How to build a watch collection
Learn from my mistakes, I always tell my friends. And by reading this blog, you can do the same.
You see, after nearly 10 years of watch collecting, I have made every mistake in the book — buying on impulse, buying too cheap, buying too often, buying too many, NOT buying when I should have, etc.
There are two schools of thought when it comes to luxury watches. One strategy is to put all of your money into ONE really high-end timepiece that you wear almost all the time. This is your classic Rolex Submariner guy. The other strategy is to allocate your money across several lesser timepieces of different styles and types. Which strategy is better? Variety wins, I say. I have owned all sorts of high-end watches and not one of them could ever prevent me from craving something different. So I decided to be a collector and maintain 5 to 10 different pieces in my collection so that I could alternate based on mood, activity and outfit.
Now, if you would like to be a collector, where do you begin? And how do you build a collection from there?
Step 1 involves passion. Forget logic, common sense, practicality and budget. Find a timepiece that keeps you awake at night. Find the piece that has you drooling over its pictures on your laptop. No matter what you do for a living and what type of watch you “need,” go for a watch that you find gorgeous and appealing. These days, you can pull off any watch with any attire — you can totally wear a huge diver on a rubber strap with a business suit and you can easily wear an ultra slim piece with a t-shirt. So forget stereotypes and the “proper” piece for your lifestyle. Just find a watch that speaks to you — no matter what type of watch it is. Follow your heart (or your boner) and go for something that would love to strap on your wrist. You should pay a little attention to the brand, as well, because brand image etc. can affect the way you feel about a piece down the road. Find that awesome piece, but make sure you like the brand and what it stands for. And don’t cheap out — more on this later.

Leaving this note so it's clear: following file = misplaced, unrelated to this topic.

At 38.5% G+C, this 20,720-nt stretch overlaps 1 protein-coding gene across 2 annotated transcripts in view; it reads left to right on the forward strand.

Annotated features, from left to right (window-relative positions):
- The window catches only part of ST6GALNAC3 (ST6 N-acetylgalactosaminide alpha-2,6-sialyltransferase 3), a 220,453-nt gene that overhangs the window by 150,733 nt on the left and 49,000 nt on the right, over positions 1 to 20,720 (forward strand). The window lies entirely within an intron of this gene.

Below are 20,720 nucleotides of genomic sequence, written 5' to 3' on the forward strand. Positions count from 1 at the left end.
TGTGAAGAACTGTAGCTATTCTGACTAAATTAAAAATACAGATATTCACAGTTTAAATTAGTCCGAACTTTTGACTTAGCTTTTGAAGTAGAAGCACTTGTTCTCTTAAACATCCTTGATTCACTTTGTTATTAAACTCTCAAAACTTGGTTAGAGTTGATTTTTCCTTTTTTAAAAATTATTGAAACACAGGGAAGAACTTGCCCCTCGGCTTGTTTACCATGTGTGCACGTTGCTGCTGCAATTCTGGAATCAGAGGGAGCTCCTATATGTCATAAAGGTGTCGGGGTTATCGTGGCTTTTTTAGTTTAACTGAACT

Once you have accomplished Step 1, Step 2 becomes pretty obvious, doesn’t it? You set out to build a collection and you started by buying a mechanical timepiece that just looks cool and awesome. And now, three weeks later, you are craving another luxury timepiece. Now you can start to use logic and diversify — go for something totally different. If you have the big diver, find a dressier watch that you like. If you bought an ultra-slim formal piece, then look for a sporty chrono. And so on. Brand can be important at Step 2 because, after Step 1, you have inevitably become infatuated with different brands. Step 2 allows you to add a second luxury brand to your portfolio. I love Step 2 because it is the foundation of your collection, and it probably goes upmarket from Step 1. By Step 2, you have two different luxury timepieces to choose from each morning: you can go dressy or sporty and you can choose between two nice brands.
After Step 2 comes the Iron Man Effect. You see, in one of the Iron Man movies, Tony Stark was getting dressed for a gala event or something when his lovely assistant enters the room carrying a box of high-end timepieces. Tony Stark says, “I’ll choose the Jaeger,” and my life was never the same again. The idea of 5, 10 or 12 luxury high-end mechanical timepieces to choose from became an obsession for me. I wanted to be Iron Man. And I became Iron Man. In fact, I never put on my watch until after I have buttoned my shirt and tied my tie — like Tony Stark. Although I have not yet gotten into the JLC price ranges, I built a collection of nearly 10 pretty respectable timepieces. But I have not yet asked my wife to hand me the box after dressing! Nevertheless, I went Iron Man instead of saving and buying one Lange or one AP.